While it's important to provide employees a forum to influence company direction, ultimately leadership should be setting the Company OKRs. Once established, Department, Team, and Individual OKRs can be set in a way that aligns with Company OKRs.
However, if your company is new to OKRs, then don't try to roll out OKRs at every level. We recommend starting with Company and Department OKRs. Again, a solution like Elate will make it easy to share what OKRS are and why they are being used at your company by providing visibility to employees, but won't force employees to set OKRs without first understanding the value.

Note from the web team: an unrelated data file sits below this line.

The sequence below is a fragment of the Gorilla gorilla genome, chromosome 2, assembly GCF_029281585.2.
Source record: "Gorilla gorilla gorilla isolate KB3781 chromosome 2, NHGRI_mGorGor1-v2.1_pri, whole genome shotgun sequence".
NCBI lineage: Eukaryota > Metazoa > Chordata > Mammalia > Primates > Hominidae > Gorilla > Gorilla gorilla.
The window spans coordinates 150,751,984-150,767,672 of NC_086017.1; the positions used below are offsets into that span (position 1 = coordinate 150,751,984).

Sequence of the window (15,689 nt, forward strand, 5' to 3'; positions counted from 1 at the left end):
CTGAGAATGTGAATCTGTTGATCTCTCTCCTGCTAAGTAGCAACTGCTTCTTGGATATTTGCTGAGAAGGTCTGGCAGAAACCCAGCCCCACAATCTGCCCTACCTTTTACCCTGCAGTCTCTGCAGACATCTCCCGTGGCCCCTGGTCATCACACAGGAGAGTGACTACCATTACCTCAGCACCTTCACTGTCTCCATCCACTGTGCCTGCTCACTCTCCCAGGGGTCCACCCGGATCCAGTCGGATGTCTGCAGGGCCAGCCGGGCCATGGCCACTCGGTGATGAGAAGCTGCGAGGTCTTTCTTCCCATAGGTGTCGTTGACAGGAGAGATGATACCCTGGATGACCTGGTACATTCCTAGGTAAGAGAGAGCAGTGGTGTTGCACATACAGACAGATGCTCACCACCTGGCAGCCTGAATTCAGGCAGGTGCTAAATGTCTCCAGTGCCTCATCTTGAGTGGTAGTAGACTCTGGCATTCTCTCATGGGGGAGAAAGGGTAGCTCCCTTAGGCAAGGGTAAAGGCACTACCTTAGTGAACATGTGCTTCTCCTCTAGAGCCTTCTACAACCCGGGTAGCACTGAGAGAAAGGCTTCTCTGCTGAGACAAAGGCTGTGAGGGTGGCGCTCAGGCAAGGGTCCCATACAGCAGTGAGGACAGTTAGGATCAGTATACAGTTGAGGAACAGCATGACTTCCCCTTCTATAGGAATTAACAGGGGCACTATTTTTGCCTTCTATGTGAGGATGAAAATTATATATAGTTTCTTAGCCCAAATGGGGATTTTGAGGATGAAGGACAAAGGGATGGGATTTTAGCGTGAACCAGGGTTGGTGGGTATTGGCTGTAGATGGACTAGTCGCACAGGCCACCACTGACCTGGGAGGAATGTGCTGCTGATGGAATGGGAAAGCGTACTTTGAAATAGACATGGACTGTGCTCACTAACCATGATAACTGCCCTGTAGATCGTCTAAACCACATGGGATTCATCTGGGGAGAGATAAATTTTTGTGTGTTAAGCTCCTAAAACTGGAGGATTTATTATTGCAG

Now, let's take a look at some examples of Company OKRs.
Different from specific department OKRs, such as customer success OKR examples or sales OKR examples, annual company objective examples bring together a number of other objectives and moving pieces across the business. With objectives uniquely built to accommodate specific departments, employees, and with a variety of different KPIs or metrics, it can be easy to overcomplicate your strategic objectives.
However, one pro tip we’ve seen that helps keep this process manageable: Keep it simple. Keep it clear.
For many companies, examples of short- and long-term goals for a business tend to be focused on a few key areas:
- Reaching revenue milestones
- Delighting Customers
- Building new products
- Creating an amazing culture
Each of these corporate objectives examples can be a great starting point. Frankly, bringing on new customers, delighting existing ones, delivering incredible products, and doing all this with an amazing culture are company goals and OKR examples for growth that most companies would strive to achieve.